By Anne-Marie L. Storey, Esq.
Employers should have their calendars marked for Thursday, September 19, 2019, as the day on which nonemergency laws passed in the First Regular Session of the 129th Legislature become effective.
In our recent Lunch and Learn sessions discussing the legislation, we recommended that employers review existing application forms as well as employee handbooks/policies for necessary and/or suggested updates. This article highlights a few of the items that may need attention based on the new legislation.
First, the following are two suggestions for ways in which employment applications may need to be amended.
- An Act Regarding Pay Equality prohibits employers from asking about an applicant’s compensation history until after a job offer including compensation terms has been extended. Therefore, any request for information as to past salary history should be removed from employment applications (with the exception of an employer who asks about compensation history pursuant to any federal or state law that specifically requires the disclosure or verification of compensation history for employment purposes).
- An Act to Protect Job Applicants from Identity Theft prohibits an employer from requesting a social security number from a prospective employee on an employment application or during the application process for employment (except for the purposes of substance abuse testing or a pre-employment background check). This law is not effective until January 1, 2020, so at the very least, before that date employers should ensure that applications no longer request this information (although it is advisable that the applications already stop asking for this information so as to prevent potential identity theft).
Second, a few of the updates/changes recommended to personnel policies include the following:
- An Act to Prohibit Employer Disciplinary Action Against Firefighters and Emergency Medical Services Persons Responding to an Emergency adds emergency medical services persons as covered by the law. The law prohibits an employer from discharging or disciplining such an employee for failing to report to work initially or being absent during regular work hours if it is due to a response to an emergency. There is an exception if the person has been designated as essential, which must be in writing and signed by both the employee and employer. There are provisions regarding an employee’s notice of status, a possible designation of the employee as essential, and the process for an employee to give notice of the leave. Employers may want to consider adding this provision to the handbook or, if it already exists, making sure it also includes emergency services personnel.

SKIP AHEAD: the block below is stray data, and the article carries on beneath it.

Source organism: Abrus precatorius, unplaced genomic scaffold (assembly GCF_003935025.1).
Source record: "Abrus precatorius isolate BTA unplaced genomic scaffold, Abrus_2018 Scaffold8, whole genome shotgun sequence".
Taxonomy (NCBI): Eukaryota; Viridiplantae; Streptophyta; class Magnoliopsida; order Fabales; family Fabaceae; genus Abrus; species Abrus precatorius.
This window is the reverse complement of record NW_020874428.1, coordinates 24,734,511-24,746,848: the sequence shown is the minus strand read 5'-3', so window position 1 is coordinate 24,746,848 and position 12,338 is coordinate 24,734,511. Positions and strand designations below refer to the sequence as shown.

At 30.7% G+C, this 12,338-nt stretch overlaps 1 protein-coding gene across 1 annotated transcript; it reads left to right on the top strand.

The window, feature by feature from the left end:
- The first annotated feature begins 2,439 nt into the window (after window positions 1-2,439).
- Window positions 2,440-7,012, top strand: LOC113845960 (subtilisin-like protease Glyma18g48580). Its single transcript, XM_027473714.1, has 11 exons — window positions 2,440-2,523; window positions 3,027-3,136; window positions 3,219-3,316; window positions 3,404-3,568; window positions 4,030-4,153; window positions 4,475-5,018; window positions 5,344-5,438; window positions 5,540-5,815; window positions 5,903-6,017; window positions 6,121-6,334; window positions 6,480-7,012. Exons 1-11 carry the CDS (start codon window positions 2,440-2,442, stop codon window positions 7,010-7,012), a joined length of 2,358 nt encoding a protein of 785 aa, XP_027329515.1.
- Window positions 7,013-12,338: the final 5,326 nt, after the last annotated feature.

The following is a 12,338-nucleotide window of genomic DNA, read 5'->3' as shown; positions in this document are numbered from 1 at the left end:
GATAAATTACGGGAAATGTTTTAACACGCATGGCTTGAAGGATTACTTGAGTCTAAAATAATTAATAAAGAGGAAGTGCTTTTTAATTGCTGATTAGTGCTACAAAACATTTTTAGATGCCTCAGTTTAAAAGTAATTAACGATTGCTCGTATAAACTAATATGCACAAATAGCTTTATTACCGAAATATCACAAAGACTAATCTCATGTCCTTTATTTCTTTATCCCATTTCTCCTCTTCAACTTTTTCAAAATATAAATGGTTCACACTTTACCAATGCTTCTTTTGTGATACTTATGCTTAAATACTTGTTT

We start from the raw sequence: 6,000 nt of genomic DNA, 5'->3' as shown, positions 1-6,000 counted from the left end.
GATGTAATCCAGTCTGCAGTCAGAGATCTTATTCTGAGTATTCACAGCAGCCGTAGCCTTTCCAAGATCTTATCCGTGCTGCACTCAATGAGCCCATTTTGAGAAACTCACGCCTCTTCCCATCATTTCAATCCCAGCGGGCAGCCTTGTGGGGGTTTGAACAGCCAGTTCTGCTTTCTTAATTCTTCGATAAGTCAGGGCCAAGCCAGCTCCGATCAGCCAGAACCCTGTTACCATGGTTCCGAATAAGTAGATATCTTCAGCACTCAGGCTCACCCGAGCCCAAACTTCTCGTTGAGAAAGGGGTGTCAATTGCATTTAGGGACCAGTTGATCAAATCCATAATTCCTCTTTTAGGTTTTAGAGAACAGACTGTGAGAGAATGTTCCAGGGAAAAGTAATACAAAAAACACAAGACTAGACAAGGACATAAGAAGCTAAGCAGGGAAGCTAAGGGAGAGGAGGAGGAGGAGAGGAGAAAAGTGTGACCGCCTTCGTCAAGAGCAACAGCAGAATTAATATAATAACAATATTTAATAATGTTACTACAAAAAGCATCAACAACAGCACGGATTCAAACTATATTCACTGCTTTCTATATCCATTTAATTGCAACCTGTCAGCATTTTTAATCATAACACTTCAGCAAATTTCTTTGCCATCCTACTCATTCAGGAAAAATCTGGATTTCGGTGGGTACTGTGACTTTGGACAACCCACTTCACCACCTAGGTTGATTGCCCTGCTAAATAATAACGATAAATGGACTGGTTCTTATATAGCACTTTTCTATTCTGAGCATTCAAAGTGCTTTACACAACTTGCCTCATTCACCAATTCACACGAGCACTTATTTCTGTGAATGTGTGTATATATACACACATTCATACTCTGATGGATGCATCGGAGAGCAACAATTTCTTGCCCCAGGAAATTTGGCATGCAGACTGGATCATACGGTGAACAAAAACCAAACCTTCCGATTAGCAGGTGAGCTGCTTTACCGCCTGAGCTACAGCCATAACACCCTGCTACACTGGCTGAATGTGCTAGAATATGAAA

- An Act to Create Veteran-Friendly Workplaces requires an employer to allow a veteran to take time away from work to attend a scheduled appointment at a medical facility operated by the United States Department of Veterans Affairs, as long as the veteran gives the employer notice of the appointment as soon as reasonably possible. If paid leave is available, the employer has to allow a veteran to use such available paid leave to attend the appointment; otherwise, the employer must grant unpaid leave to the veteran to attend the appointment. To the extent that employee policies/handbooks detail available leave, employers may want to consider adding this provision.
- Workers’ Compensation Changes Among the other changes, the new law increases the time for an employee to give notice of an injury from 30 days to 60 days (for injuries on or after January 1, 2020). If a handbook makes reference to an employee’s timeframe for reporting any injury (other than asking that it be as soon as possible), be sure the reporting time is correct.
Of course, the biggest change is the paid leave law. It is certainly worthwhile to begin considering how this law will be applied to an employer’s existing practices and what changes this will necessitate to existing policies and procedures (i.e. reporting times, reporting to supervisors, application of the amount of leave, etc). However, since the law does not go into effect until January 1, 2021, and we are awaiting rulemaking from the Department of Labor to further clarify the new law, further changes may need to be made before the effective date.
Third, An Act to Clarify Various Provisions of the Maine Human Rights Act amends the Act to make it unlawful for a place of public accommodation to designate a single-occupancy toilet facility for use only by members of one sex. While this new law does not apply to employers (unless as a place of public accommodation), this is an advisable practice for places of employment as well and so employers should consider its designations.
This is by no means an exhaustive list of the changes the new legislation will require and the RW Employment Team will further discuss the implications of the new legislation at its Annual Employment Seminar in October.